A major Congolese politician and leading opposition member has died of COVID-19.
DRC media reports the family of Pierre Lumbi announced his death in Kinshasa Sunday. His exact age is unknown.
Lumbi was opposition leader Martin Fayulu’s campaign manager in his unsuccessful bid for the presidency in 2018.
“Very saddened by the death of Senator P. Lumbi,” Fayulu tweeted.
The Deputy Africa Director at Human Rights Watch, Ida Sawyer, tweeted that she is also “very sad” to hear about Lumbi’s death. “I have fond memories of many engaging conversations with him over the years. Condolences to his family and friends.”
Also Sunday, Ghana’s President Nana Akufo-Addo said the country’s health minister has the coronavirus. He said Kwaku Agyeman Manu is in stable condition and wished the “hardworking minister for health, a speedy recovery from the virus, which he contracted in the line of duty.”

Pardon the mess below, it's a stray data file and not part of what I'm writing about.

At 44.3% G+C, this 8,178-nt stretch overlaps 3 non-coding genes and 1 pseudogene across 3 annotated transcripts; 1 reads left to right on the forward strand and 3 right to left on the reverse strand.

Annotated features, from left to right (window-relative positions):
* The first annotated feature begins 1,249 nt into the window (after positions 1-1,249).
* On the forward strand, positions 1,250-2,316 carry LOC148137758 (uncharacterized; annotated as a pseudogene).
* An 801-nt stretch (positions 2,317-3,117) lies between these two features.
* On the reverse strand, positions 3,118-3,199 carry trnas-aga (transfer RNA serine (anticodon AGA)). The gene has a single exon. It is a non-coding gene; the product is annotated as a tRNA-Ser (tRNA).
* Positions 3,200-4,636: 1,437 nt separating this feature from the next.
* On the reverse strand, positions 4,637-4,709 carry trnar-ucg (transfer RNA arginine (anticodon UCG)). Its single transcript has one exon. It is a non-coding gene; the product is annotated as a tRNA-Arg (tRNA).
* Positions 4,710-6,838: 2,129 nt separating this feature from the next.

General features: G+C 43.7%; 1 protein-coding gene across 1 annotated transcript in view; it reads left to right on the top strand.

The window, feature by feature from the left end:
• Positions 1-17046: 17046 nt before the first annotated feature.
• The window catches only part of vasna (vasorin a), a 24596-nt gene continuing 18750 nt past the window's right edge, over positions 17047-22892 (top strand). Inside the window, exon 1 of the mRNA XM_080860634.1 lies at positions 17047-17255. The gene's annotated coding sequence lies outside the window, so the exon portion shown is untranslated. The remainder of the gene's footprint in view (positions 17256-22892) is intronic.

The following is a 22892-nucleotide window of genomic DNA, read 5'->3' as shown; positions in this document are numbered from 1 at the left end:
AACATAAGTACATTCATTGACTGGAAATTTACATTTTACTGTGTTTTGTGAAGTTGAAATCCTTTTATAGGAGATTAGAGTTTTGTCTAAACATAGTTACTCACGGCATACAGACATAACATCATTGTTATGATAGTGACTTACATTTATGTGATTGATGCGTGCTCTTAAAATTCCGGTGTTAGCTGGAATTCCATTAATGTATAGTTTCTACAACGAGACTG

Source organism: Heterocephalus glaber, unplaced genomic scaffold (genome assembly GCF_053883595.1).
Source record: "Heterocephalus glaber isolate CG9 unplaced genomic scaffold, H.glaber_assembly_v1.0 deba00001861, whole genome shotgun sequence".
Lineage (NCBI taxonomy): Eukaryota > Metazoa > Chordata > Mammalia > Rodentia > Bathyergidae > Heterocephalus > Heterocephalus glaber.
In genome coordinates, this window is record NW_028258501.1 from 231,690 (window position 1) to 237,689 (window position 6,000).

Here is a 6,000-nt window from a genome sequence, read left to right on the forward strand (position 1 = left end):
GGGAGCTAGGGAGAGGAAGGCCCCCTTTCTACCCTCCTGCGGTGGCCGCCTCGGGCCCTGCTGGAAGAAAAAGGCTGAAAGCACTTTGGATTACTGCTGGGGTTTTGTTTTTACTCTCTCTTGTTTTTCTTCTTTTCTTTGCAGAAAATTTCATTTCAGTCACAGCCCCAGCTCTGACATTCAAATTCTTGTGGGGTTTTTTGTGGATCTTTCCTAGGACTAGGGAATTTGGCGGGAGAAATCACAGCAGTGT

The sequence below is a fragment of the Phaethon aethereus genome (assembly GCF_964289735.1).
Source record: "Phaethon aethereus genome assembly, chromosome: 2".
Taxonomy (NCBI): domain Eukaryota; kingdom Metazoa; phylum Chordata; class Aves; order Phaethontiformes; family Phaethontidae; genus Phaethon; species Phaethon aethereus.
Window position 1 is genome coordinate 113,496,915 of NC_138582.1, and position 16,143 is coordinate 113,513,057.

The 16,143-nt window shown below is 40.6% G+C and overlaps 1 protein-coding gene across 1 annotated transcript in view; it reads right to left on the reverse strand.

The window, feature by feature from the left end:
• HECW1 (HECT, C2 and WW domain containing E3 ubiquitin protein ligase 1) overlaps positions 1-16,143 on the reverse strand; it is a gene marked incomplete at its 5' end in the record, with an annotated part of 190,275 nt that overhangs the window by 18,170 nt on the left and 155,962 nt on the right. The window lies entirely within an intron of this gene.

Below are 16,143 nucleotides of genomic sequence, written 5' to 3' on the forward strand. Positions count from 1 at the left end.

Akufo-Addo said high school and university seniors will be allowed to resume classes Monday. Ghana has among the most COVID-19 cases in West Africa, but one of the lowest death rates because of what experts say has been extensive testing.
In hard-hit Colombia, the number of COVID-19 cases climbed past the 50,000 mark, the health ministry said Sunday.
Despite the relatively high number of cases, the nationwide lockdown is expected to be lifted on July 1. Colombia has taken a huge economic hit from the coronavirus with unemployment topping 23%. Its economy is forecast to shrink 5.5% this year.
French President Emmanuel Macron told the nation Sunday that the coronavirus pandemic has taught him what he says is the need for more economic independence.
Macron said the virus exposed what he described as the “flaws and fragility” of French reliance on Europe and other foreign markets to supply the nation.
“The only answer is to build a new, stronger economic model, to work and produce more, so as not to rely on others,” Macron said.
With the French economy expected to contract as much as 11% this year, Macron said he will come up with a blueprint for more economic independence by next month.
Parisian restaurants and the city’s iconic sidewalk cafes will be allowed to fully reopen Monday in time for France to lift border restrictions for tourists from the European Union.